“Being mostly confined to quarters during this time of Covid-19, my usual hobby of music & public entertaining was a bust. Instead, I decided to renew my interest in model railroading, but take a new approach.
As a youngster, I had a HO layout which -if not necessarily very prototypical- kept me entertained and satisfied my MRR bug.
As an adult with young children, I and they became involved with G gauge, and had fun traveling to local shows with a portable display.
With the children gone and downsizing our home, the G layout went to a younger cousin and his family as our new home had little space for anything that large. This extra pandemic time got me thinking hard about how I could make a layout using my beloved 1/24 or G scale, but with a much smaller footprint.
What I decided upon was a 1/24 scale miniature train set-up using HO track. My layout would be a sort of amusement park ride, with 1/24 folks enjoying a ride-upon On-30 train. At the same time, I decided to automate the trains, turnouts, and eventual special effects with DCC.
To make this vision happen, I purchased a small On-30 Spectrum DCC 0-4-2 Steam locomotive, three Spectrum open observation cars, and a pair of Spectrum short wooden gondola cars. All except the engine would require extensive modification.
First though, I had to prepare a layout table. What I decided upon may be a bit unusual, but so will the whole layout be!
I chose to frame the 4′ x 8′ layout with 1″ X 9” PVC lumber. The table surface itself is 3 layers glued up of rigid foam, presently covered in felt. The felt gives it a “finished look” while I build and will be removed as the work progresses.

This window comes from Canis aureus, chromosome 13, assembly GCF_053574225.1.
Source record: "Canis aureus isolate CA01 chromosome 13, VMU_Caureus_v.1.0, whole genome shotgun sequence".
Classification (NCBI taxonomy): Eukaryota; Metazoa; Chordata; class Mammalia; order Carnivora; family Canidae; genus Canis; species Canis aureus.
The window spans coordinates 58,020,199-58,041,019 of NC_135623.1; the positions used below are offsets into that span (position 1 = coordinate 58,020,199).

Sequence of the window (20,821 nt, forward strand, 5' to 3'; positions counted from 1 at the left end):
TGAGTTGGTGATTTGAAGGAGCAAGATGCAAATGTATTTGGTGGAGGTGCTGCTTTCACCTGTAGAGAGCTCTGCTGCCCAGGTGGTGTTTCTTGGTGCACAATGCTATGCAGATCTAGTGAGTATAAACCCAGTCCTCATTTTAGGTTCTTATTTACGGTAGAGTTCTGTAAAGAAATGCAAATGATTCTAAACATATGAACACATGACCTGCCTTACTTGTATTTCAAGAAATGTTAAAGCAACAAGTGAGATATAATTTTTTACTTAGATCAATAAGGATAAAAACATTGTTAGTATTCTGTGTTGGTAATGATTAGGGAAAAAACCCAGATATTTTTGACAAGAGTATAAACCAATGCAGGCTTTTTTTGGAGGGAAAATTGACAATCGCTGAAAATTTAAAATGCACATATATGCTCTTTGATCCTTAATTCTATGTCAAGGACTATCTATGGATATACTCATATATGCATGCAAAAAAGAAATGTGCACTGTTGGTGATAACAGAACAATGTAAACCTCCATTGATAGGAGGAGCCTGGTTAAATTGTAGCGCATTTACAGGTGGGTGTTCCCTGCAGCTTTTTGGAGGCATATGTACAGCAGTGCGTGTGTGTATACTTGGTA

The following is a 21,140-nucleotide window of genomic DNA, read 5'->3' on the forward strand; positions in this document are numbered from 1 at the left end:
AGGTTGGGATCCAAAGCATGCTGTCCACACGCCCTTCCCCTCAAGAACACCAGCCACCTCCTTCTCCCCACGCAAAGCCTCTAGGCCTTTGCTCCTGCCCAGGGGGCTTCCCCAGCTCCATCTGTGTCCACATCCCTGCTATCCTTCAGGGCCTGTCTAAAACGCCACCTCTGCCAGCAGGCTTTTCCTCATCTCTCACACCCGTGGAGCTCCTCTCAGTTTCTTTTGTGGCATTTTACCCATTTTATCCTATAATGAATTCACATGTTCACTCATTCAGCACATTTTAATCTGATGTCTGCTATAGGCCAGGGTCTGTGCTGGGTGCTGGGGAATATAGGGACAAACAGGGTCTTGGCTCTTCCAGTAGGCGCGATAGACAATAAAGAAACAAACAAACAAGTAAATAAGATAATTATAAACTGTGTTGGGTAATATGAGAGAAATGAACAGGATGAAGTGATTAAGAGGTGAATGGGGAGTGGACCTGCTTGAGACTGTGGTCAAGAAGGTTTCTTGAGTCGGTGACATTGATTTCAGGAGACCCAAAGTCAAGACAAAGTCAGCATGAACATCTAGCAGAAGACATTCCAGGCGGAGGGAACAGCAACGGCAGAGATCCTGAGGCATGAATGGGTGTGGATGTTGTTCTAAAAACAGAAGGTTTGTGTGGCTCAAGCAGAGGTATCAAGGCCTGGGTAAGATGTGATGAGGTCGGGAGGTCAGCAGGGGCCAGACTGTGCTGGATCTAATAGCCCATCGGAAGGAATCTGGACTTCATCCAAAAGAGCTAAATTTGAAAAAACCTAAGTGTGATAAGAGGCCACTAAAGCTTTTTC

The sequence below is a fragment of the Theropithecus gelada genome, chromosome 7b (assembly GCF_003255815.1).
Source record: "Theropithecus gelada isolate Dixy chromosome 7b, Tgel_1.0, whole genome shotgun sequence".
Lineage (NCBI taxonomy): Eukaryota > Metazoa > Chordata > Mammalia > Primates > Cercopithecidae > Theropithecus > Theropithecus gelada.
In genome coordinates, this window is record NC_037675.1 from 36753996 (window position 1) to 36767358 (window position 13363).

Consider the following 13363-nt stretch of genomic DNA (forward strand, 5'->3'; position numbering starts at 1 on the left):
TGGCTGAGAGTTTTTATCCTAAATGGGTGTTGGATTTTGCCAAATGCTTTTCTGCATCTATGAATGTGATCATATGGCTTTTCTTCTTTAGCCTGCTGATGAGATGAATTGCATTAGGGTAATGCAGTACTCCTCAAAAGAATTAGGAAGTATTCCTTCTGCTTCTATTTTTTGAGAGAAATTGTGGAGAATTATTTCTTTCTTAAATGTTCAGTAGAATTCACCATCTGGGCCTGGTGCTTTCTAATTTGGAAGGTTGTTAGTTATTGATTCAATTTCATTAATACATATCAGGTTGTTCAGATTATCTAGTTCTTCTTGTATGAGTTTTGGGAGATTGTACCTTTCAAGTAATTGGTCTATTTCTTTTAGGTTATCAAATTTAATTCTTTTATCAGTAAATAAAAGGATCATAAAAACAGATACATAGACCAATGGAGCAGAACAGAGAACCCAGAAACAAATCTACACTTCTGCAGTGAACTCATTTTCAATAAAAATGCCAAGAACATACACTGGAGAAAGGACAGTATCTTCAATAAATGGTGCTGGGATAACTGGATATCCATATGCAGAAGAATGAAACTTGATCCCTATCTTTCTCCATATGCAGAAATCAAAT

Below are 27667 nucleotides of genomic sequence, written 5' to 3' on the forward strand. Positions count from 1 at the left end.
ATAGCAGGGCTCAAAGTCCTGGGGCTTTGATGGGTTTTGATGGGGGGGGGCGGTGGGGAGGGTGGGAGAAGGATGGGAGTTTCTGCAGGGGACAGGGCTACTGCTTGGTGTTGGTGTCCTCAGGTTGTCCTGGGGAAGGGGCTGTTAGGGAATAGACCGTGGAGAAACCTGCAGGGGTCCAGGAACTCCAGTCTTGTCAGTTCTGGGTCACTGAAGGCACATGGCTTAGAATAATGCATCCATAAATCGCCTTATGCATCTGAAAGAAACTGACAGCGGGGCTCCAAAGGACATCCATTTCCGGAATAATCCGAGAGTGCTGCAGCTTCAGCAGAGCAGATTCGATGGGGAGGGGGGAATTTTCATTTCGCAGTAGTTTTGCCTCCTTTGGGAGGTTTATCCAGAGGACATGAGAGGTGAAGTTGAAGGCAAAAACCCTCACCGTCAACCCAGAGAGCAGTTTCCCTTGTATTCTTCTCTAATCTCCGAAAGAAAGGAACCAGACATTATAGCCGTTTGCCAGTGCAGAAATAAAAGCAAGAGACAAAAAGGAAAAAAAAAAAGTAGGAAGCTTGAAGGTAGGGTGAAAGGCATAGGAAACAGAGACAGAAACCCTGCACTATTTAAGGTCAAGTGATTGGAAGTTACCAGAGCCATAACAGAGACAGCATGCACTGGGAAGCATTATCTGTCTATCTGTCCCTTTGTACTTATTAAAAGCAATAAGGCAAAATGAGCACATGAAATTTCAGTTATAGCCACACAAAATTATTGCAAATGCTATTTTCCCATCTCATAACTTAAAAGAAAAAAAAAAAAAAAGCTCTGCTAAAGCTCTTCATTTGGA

For support, I purchased a set of folding “card table” legs, to which I added a set of easy-rolling casters for mobility.
You will note in the photo that the layout is in a covered, screened area. Here in Florida most have this, called a lanai. Ours happens to be large enough for both my layout and my wife’s elevated gardens, with room left over for some chairs and small tables for entertaining. Since the climate is humid, I keep a light plastic tarp over the entire table when I’m not using it.
The 4′ x 8′ table with felt tucked in over the rigid foam
I decided to use Bachmann EZ Track for convenience since it was readily available and requires no tedious tracklaying. Not my interest at this point as my immediate goal is to be up and running.
I knew rolling stock would be a challenge for this rusty craftsman, but I had a pretty good idea what I wanted and how to achieve it. The Spectrum On-30 open observation cars were “more or less” in scale for O but needed heavy mods for 1/24 or G scale. The first thing was to remove the far too low roof from the observation cars. A razor saw made quick work of this.
Original spectrum on-30 open observation car
Obs car wih roof sawn off and interior benches removed.
To remove the O scale interior benches, I removed one truck so I could access the tabs holding the coach body to the chassis. Once the body was removed, I removed 4 screws which held the benches in.
This left the body roofless and empty, so time to add some 1/24 seats!
I found some candidates for the job with 1/24 park benches. These just happened to fit across the width of the car perfectly! I sawed off most of the base a glued 3 benches in place on each car.
Benches glued in and new roof supports going in:
The new roof supports were next. Each was cut from wooden medical applicator sticks, 2.5″ long for each. Once 8 were in place, the roof went on and the chassis reconnected.
Two done, one to go.
After completing the observation cars, I had to make a trailer for the driver. On the Howling Wolf RR, the engine is operated by a remote control on the driver’s lap, but where should he ride? A modified wood gondola served the purpose nicely. I’ll spare you the obvious steps, here it is… but lacking a roof!
I gave some thought of how I would match up a built roof with the roofs of the obs. cars. Then an inspiration! We use a fiber product called Benefiber, and just maybe… Stay Tuned for the next instalment!
A huge thanks to John – some very creative scratch building going on there. Can’t wait to see the next update.
That’s all for today folks.
Please do keep ’em coming.
And don’t forget the Beginner’s Guide is here, if you want to stop dreaming, and start doing.